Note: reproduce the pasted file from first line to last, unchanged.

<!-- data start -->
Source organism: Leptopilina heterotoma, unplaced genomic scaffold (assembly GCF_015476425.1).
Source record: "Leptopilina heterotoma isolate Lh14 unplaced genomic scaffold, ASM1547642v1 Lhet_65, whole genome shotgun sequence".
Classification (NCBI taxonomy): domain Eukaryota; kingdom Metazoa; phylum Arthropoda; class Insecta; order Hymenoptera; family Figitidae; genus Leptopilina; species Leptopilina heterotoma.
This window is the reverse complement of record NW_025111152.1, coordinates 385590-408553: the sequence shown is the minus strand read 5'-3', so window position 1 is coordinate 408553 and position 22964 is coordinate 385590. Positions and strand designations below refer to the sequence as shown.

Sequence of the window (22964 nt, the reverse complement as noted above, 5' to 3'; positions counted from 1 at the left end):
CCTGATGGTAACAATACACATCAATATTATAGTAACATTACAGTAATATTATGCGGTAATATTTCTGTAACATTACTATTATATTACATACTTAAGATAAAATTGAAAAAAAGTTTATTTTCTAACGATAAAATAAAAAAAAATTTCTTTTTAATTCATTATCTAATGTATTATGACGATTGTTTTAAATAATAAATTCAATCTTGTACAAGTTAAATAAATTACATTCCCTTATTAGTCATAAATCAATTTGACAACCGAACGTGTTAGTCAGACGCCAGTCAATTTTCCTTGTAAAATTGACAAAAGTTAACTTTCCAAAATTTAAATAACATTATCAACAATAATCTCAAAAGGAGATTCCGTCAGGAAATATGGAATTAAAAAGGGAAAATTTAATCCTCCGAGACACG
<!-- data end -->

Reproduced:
Source organism: Leptopilina heterotoma, unplaced genomic scaffold (assembly GCF_015476425.1).
Source record: "Leptopilina heterotoma isolate Lh14 unplaced genomic scaffold, ASM1547642v1 Lhet_65, whole genome shotgun sequence".
Classification (NCBI taxonomy): domain Eukaryota; kingdom Metazoa; phylum Arthropoda; class Insecta; order Hymenoptera; family Figitidae; genus Leptopilina; species Leptopilina heterotoma.
This window is the reverse complement of record NW_025111152.1, coordinates 385590-408553: the sequence shown is the minus strand read 5'-3', so window position 1 is coordinate 408553 and position 22964 is coordinate 385590. Positions and strand designations below refer to the sequence as shown.

Sequence of the window (22964 nt, the reverse complement as noted above, 5' to 3'; positions counted from 1 at the left end):
CCTGATGGTAACAATACACATCAATATTATAGTAACATTACAGTAATATTATGCGGTAATATTTCTGTAACATTACTATTATATTACATACTTAAGATAAAATTGAAAAAAAGTTTATTTTCTAACGATAAAATAAAAAAAAATTTCTTTTTAATTCATTATCTAATGTATTATGACGATTGTTTTAAATAATAAATTCAATCTTGTACAAGTTAAATAAATTACATTCCCTTATTAGTCATAAATCAATTTGACAACCGAACGTGTTAGTCAGACGCCAGTCAATTTTCCTTGTAAAATTGACAAAAGTTAACTTTCCAAAATTTAAATAACATTATCAACAATAATCTCAAAAGGAGATTCCGTCAGGAAATATGGAATTAAAAAGGGAAAATTTAATCCTCCGAGACACG